Sunday, September 29, 2019

And they say God doesn't have a sense of humor...

"I raise a hallelujah, in the presence of my enemies. I raise a hallelujah, louder than the unbelief... I’m gonna sing, in the middle of the storm; Louder and louder, you’re gonna hear my praises roar....I raise a hallelujah, I will watch the darkness flee. I raise a hallelujah, in the middle of the mystery. I raise a hallelujah, fear you lost your hold on me." by Hillsong Worship

Isn't it ironic that the first song we sang at church today started with the word, "hallelujah!" That wasn't an accident and God's sense of humor made me smile because I've been mad at hallelujah Christians for two years. When they sang "you're going to hear my praises roar," I sat down and started journaling instead of singing.

By the end of Grace's first fight with cancer my faith was stretched past breaking. When Grace relapsed a year and a half later, it was a million times worse than before. That day was truly the worst day of my life. And God was totally silent. He sent friends and family and strangers to care for us and show us the love of God instead. Which was beautiful, but not the healing balm of God's holy presence like the first time Grace had cancer.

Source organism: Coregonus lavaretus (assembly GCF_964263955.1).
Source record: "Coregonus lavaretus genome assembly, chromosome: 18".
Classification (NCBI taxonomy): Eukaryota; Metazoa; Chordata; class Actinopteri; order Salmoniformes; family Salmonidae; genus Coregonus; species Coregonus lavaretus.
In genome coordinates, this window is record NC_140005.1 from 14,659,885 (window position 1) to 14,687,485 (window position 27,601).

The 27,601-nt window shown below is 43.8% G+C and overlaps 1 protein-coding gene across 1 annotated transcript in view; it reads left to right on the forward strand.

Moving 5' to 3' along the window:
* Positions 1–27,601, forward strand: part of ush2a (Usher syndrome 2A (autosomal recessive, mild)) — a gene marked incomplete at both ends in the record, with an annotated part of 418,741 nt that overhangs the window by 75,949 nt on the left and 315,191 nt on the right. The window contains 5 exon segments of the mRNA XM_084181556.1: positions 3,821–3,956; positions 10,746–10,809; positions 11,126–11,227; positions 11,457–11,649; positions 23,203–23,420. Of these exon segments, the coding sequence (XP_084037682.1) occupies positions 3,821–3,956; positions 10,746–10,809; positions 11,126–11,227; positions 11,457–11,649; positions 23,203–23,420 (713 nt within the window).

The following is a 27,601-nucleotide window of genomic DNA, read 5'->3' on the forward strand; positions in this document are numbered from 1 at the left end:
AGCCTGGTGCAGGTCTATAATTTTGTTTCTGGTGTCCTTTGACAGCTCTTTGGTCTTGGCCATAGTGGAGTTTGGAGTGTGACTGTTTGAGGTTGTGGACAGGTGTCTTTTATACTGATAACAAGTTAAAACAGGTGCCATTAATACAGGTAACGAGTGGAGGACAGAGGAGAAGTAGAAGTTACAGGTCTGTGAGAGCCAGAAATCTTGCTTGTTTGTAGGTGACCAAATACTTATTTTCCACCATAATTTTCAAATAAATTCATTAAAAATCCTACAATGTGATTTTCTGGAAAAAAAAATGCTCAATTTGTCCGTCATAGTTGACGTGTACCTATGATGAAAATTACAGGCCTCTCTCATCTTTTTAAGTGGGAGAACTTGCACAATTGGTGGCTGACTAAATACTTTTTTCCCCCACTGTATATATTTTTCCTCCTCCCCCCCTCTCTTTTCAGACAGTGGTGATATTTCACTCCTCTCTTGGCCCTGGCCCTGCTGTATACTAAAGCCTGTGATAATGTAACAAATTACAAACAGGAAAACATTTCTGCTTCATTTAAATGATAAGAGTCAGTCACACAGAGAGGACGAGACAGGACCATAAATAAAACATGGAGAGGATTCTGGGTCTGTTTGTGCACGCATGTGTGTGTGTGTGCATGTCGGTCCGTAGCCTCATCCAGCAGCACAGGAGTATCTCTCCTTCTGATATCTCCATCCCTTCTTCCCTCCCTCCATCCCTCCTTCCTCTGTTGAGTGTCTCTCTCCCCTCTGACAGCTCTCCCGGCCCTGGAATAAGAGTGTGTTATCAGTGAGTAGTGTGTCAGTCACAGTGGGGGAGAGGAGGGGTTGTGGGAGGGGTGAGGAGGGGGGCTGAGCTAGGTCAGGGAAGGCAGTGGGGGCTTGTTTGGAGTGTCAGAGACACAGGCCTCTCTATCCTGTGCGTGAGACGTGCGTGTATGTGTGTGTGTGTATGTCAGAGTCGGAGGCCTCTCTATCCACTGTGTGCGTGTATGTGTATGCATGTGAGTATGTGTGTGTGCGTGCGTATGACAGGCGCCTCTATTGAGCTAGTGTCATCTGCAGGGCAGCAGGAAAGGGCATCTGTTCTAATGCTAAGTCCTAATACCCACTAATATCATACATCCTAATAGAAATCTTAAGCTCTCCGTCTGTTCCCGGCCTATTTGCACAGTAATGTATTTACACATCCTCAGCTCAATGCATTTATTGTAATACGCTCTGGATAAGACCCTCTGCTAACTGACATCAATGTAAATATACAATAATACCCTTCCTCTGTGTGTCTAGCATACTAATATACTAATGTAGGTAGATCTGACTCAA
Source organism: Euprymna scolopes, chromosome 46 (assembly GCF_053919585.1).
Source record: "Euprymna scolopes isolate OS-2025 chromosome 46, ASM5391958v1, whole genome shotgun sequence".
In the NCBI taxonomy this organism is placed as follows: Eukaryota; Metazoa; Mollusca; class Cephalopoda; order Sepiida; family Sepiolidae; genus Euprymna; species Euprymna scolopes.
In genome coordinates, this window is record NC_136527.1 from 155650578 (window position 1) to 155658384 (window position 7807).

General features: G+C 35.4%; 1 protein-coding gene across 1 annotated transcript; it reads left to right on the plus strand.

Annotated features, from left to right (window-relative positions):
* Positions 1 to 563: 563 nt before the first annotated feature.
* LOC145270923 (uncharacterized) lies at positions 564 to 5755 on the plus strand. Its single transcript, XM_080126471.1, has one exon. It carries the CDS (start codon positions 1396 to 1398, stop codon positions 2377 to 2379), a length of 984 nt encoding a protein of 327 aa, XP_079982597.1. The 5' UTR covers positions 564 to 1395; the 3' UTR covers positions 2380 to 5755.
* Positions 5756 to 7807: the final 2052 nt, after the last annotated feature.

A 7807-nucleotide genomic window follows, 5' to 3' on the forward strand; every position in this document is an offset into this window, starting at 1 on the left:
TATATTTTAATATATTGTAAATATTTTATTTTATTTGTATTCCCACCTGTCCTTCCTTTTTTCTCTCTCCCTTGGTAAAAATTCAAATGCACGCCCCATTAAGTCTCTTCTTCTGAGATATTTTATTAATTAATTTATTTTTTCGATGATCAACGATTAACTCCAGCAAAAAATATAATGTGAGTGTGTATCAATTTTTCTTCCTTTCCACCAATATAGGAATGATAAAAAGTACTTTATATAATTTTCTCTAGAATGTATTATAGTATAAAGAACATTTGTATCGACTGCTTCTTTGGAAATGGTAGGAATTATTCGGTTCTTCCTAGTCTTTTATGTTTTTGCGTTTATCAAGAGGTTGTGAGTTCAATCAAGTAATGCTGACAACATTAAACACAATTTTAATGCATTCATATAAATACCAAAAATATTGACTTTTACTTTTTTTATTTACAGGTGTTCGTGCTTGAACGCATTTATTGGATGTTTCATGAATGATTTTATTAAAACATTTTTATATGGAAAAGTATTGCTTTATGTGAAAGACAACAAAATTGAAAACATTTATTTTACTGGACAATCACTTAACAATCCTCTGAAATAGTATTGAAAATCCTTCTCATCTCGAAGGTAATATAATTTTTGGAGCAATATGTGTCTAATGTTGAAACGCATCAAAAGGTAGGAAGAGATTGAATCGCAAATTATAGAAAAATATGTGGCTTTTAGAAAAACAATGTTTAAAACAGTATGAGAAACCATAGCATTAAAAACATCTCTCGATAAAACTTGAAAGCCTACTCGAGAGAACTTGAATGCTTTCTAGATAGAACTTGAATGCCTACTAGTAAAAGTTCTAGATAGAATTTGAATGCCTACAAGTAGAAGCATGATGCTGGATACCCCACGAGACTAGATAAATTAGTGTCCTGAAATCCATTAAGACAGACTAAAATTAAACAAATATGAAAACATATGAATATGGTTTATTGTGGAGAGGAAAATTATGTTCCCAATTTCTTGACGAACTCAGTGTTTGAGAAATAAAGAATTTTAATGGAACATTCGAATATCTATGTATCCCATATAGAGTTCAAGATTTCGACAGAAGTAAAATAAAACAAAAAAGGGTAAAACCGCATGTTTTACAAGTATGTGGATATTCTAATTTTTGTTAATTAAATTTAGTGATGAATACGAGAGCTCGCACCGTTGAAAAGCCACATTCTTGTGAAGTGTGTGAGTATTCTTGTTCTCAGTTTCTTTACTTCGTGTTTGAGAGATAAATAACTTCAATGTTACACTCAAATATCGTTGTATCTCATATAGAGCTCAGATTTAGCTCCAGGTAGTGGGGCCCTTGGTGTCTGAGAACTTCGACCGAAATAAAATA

I felt completely abandoned by God. Completely alone.

I didn't hear my praises roar. I heard the storm roar. My only faith was to weakly call to God for rescue, and even that drained the reserves of my faith. Some days I've felt so much shame for not being a "hallelujah" Christian through the storms of life.

But God showed me something today at church. He reminded me that if a person was walking through an old graveyard at midnight, they would hear fearful sounds of swaying trees and moaning winds. Long shadows and gravestones hidden in the mists would consume them with fear. They would be chilled to the heart in the cold, wet bleakness. There, devoid of all light and hope, death's silence would overpower them.